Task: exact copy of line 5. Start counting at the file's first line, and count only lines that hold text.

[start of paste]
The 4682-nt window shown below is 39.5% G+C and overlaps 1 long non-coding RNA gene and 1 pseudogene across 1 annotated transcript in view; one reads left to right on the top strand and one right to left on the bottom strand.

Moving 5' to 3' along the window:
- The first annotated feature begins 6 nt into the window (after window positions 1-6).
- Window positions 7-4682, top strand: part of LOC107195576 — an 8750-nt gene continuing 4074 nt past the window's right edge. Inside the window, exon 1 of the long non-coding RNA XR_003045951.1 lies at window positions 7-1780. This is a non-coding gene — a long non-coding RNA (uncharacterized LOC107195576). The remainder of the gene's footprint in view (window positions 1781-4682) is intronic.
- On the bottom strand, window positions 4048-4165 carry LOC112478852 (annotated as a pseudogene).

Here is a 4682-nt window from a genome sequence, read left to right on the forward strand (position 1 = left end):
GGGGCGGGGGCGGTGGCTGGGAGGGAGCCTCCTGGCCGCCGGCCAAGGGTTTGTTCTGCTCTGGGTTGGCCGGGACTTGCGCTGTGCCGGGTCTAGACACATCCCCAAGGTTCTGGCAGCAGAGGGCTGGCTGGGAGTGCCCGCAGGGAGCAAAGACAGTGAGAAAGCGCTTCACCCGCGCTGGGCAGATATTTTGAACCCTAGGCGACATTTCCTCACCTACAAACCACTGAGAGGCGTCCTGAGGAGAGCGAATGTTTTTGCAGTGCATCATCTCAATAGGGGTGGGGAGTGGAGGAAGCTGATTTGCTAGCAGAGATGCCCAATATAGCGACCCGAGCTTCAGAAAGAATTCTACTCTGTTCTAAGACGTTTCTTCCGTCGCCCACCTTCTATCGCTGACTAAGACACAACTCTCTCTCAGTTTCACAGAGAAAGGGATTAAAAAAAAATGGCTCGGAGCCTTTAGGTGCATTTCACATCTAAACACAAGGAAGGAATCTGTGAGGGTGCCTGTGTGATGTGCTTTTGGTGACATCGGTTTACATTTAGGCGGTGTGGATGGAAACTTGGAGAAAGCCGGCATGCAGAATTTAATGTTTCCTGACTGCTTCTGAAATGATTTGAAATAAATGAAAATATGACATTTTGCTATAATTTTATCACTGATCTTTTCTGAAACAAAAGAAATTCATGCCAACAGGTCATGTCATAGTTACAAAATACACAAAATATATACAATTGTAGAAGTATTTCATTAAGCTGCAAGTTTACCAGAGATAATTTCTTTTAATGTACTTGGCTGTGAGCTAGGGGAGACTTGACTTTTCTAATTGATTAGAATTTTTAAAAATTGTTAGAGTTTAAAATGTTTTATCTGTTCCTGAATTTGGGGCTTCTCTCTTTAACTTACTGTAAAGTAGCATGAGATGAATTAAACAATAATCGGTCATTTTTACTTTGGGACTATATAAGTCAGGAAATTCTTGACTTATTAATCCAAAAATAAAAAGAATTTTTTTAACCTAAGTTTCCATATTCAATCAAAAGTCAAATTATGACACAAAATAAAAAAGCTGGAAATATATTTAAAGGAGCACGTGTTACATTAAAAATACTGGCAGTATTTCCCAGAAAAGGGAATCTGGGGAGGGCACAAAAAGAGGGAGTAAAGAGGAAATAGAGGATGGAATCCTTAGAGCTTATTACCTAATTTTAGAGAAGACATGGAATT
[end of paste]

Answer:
- On the bottom strand, window positions 4048-4165 carry LOC112478852 (annotated as a pseudogene).